Predictive Validity of Coping Strategies on Marital Satisfaction: Cross-Sectional
                                       and Longitudinal Evidence
                          Journal of Family Psychology, 1998, Vol. 12, No. 1, 112-131,
                            ©1998 American Psychological Association
Geneviève Bouchard and Stéphane Sabourin, Université Laval,Yvan Lussier,Université du Québec à Trois-Rivières,John Wright, Université de Montréal, Chantal Richer, Université Laval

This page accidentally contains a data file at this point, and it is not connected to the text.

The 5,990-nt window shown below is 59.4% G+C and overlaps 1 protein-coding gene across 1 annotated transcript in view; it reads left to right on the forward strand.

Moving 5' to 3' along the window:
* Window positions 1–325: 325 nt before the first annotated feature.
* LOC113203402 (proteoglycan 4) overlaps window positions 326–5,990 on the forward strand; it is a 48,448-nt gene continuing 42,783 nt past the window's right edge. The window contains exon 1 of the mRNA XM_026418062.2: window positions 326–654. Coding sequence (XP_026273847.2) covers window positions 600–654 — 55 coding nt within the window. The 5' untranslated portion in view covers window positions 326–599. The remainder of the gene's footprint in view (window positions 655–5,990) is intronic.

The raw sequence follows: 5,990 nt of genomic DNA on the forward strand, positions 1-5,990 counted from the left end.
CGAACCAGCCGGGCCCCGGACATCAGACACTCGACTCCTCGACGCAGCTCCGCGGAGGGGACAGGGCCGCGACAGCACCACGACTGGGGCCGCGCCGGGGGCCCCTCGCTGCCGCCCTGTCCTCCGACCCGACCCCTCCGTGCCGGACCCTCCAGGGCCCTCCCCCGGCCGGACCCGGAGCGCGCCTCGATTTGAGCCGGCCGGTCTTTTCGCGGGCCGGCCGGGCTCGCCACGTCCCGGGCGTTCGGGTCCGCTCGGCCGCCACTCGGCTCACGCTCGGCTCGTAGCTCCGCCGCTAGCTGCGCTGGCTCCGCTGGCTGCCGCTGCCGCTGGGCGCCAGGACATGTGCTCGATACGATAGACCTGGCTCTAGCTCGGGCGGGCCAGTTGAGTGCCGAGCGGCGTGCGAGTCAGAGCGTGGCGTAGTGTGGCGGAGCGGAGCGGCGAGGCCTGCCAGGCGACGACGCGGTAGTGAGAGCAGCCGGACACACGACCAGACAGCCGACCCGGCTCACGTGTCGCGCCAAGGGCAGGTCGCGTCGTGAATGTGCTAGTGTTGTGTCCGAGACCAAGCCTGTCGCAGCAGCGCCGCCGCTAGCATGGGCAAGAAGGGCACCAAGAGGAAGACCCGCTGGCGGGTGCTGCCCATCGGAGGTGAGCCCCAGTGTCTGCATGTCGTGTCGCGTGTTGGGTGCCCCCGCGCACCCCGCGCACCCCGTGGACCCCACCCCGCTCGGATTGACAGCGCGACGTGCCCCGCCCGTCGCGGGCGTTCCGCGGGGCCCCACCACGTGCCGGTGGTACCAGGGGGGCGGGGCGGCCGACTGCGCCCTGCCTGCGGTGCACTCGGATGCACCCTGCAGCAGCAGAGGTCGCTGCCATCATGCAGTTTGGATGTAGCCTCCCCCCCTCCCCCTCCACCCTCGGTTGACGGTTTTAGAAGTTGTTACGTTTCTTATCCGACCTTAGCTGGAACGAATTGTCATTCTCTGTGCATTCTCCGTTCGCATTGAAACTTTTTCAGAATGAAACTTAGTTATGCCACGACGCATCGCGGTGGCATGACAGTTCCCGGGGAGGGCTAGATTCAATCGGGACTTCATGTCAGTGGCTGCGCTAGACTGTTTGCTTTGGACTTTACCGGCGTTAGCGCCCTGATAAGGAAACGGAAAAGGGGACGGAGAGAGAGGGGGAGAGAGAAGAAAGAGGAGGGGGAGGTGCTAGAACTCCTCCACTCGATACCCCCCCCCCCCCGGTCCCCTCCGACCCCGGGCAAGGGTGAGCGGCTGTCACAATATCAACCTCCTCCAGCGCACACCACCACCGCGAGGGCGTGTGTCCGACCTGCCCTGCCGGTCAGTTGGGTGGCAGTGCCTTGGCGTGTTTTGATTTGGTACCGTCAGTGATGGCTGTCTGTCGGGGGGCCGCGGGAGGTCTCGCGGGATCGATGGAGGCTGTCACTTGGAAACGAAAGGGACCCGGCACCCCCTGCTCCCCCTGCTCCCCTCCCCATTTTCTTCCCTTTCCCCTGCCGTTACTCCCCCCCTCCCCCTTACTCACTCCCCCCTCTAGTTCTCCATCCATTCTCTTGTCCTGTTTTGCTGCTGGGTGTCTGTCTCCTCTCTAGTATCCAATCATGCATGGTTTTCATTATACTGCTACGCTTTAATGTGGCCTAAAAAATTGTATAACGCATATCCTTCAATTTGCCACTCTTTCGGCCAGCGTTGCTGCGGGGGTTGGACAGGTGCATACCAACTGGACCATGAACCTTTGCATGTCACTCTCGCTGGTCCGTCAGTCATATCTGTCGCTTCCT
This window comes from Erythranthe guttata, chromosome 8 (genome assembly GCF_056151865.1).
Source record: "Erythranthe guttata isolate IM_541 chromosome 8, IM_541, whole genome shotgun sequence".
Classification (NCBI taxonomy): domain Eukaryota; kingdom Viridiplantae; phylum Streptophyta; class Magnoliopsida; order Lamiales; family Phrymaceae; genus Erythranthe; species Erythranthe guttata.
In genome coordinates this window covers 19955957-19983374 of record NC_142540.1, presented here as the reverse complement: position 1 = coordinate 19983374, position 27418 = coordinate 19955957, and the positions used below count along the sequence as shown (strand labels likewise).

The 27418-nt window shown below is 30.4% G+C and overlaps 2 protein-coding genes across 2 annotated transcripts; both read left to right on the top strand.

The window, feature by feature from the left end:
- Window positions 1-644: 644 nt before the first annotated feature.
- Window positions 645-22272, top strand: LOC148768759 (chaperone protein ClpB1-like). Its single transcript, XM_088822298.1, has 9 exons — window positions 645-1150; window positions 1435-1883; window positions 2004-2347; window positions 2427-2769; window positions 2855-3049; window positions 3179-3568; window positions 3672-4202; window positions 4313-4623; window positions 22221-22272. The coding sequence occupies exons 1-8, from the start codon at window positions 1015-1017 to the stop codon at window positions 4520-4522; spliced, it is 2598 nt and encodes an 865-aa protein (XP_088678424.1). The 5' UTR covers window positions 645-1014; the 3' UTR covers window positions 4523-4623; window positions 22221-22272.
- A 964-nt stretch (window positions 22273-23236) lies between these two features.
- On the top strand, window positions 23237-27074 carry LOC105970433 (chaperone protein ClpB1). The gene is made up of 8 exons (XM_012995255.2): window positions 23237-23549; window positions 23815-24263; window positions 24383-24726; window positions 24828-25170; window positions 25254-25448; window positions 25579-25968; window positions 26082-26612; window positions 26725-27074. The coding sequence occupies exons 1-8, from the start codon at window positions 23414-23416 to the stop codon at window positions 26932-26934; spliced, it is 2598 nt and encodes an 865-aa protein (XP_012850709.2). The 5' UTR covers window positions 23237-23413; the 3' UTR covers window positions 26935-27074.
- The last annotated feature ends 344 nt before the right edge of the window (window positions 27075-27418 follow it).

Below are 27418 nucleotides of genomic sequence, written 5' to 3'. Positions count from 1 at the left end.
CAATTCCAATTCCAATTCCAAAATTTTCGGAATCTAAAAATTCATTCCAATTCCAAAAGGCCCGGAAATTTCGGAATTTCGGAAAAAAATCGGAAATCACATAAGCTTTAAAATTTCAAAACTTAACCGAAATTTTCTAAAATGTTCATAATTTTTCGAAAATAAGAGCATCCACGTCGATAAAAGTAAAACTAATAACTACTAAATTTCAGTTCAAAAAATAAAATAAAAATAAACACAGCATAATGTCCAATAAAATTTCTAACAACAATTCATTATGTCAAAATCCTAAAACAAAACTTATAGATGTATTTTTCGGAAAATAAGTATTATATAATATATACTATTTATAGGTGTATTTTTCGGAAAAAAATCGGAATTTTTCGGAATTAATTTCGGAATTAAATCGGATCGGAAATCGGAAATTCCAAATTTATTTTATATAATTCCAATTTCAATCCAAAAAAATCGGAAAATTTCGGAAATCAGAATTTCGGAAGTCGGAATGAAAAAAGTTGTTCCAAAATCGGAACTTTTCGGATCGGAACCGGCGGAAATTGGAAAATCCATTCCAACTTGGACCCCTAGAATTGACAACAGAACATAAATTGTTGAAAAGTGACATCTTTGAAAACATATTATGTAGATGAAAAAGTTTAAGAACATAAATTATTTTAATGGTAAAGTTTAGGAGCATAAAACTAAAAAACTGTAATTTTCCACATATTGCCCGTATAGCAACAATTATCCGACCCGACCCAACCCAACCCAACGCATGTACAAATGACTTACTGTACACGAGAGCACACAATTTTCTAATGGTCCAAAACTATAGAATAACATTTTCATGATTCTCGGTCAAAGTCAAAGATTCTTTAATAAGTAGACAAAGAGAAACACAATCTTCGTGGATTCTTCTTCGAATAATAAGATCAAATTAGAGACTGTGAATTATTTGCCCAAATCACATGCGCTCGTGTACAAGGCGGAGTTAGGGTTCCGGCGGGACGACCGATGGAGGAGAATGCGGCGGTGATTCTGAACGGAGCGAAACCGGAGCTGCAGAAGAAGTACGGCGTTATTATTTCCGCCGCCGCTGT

The present study investigated the contribution of coping strategies, when facing marital difficulties, to marital satisfaction, using both cross-sectional and longitudinal analyses. For the cross-sectional design, both members of 506 couples individually completed the Ways of Coping Questionnaire and the Dyadic Adjustment Scale. Results revealed that self-reported coping strategies were significant—linear and curvilinear—predictors of both self- and partner-reported marital satisfaction. Results of the longitudinal analyses were based on 2 distinct samples: 95 couples who completed the same questionnaires 4 months later (short-term cohort) and 108 couples who again completed the same questionnaires 1.5 years later (long-term cohort). Significant, but weak, curvilinear relations between coping strategies and subsequent marital satisfaction were observed for women.
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